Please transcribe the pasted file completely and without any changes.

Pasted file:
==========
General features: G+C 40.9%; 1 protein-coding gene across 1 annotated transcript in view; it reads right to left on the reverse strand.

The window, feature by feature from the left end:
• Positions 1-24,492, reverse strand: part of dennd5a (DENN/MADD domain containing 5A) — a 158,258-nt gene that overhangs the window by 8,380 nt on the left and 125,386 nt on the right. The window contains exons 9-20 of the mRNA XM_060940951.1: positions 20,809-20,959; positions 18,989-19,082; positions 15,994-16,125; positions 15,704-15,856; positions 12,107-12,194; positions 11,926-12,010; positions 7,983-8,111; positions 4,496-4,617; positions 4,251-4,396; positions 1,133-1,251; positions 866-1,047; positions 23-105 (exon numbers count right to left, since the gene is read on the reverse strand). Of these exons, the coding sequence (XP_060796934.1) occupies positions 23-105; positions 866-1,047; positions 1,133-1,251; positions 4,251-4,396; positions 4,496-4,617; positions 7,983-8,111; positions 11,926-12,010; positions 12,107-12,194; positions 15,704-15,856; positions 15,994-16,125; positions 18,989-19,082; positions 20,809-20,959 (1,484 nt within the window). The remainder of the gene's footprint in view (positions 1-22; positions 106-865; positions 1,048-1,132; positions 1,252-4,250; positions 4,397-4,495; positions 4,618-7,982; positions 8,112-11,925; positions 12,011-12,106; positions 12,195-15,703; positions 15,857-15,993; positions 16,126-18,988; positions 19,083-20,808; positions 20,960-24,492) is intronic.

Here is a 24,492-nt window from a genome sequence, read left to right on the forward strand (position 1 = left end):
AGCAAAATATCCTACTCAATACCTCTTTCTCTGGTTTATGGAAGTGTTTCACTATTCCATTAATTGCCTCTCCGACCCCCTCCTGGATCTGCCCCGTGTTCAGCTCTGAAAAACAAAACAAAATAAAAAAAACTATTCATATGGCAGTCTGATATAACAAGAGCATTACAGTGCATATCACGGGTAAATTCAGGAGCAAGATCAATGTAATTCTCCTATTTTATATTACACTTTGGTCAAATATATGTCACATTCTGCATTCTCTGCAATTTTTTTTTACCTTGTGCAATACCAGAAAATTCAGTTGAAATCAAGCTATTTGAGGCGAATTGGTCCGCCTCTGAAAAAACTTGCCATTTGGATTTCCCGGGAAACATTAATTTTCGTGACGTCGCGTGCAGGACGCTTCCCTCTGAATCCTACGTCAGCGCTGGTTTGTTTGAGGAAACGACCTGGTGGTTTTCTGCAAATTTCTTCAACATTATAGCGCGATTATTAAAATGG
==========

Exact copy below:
General features: G+C 40.9%; 1 protein-coding gene across 1 annotated transcript in view; it reads right to left on the reverse strand.

The window, feature by feature from the left end:
• Positions 1-24,492, reverse strand: part of dennd5a (DENN/MADD domain containing 5A) — a 158,258-nt gene that overhangs the window by 8,380 nt on the left and 125,386 nt on the right. The window contains exons 9-20 of the mRNA XM_060940951.1: positions 20,809-20,959; positions 18,989-19,082; positions 15,994-16,125; positions 15,704-15,856; positions 12,107-12,194; positions 11,926-12,010; positions 7,983-8,111; positions 4,496-4,617; positions 4,251-4,396; positions 1,133-1,251; positions 866-1,047; positions 23-105 (exon numbers count right to left, since the gene is read on the reverse strand). Of these exons, the coding sequence (XP_060796934.1) occupies positions 23-105; positions 866-1,047; positions 1,133-1,251; positions 4,251-4,396; positions 4,496-4,617; positions 7,983-8,111; positions 11,926-12,010; positions 12,107-12,194; positions 15,704-15,856; positions 15,994-16,125; positions 18,989-19,082; positions 20,809-20,959 (1,484 nt within the window). The remainder of the gene's footprint in view (positions 1-22; positions 106-865; positions 1,048-1,132; positions 1,252-4,250; positions 4,397-4,495; positions 4,618-7,982; positions 8,112-11,925; positions 12,011-12,106; positions 12,195-15,703; positions 15,857-15,993; positions 16,126-18,988; positions 19,083-20,808; positions 20,960-24,492) is intronic.

Here is a 24,492-nt window from a genome sequence, read left to right on the forward strand (position 1 = left end):
AGCAAAATATCCTACTCAATACCTCTTTCTCTGGTTTATGGAAGTGTTTCACTATTCCATTAATTGCCTCTCCGACCCCCTCCTGGATCTGCCCCGTGTTCAGCTCTGAAAAACAAAACAAAATAAAAAAAACTATTCATATGGCAGTCTGATATAACAAGAGCATTACAGTGCATATCACGGGTAAATTCAGGAGCAAGATCAATGTAATTCTCCTATTTTATATTACACTTTGGTCAAATATATGTCACATTCTGCATTCTCTGCAATTTTTTTTTACCTTGTGCAATACCAGAAAATTCAGTTGAAATCAAGCTATTTGAGGCGAATTGGTCCGCCTCTGAAAAAACTTGCCATTTGGATTTCCCGGGAAACATTAATTTTCGTGACGTCGCGTGCAGGACGCTTCCCTCTGAATCCTACGTCAGCGCTGGTTTGTTTGAGGAAACGACCTGGTGGTTTTCTGCAAATTTCTTCAACATTATAGCGCGATTATTAAAATGG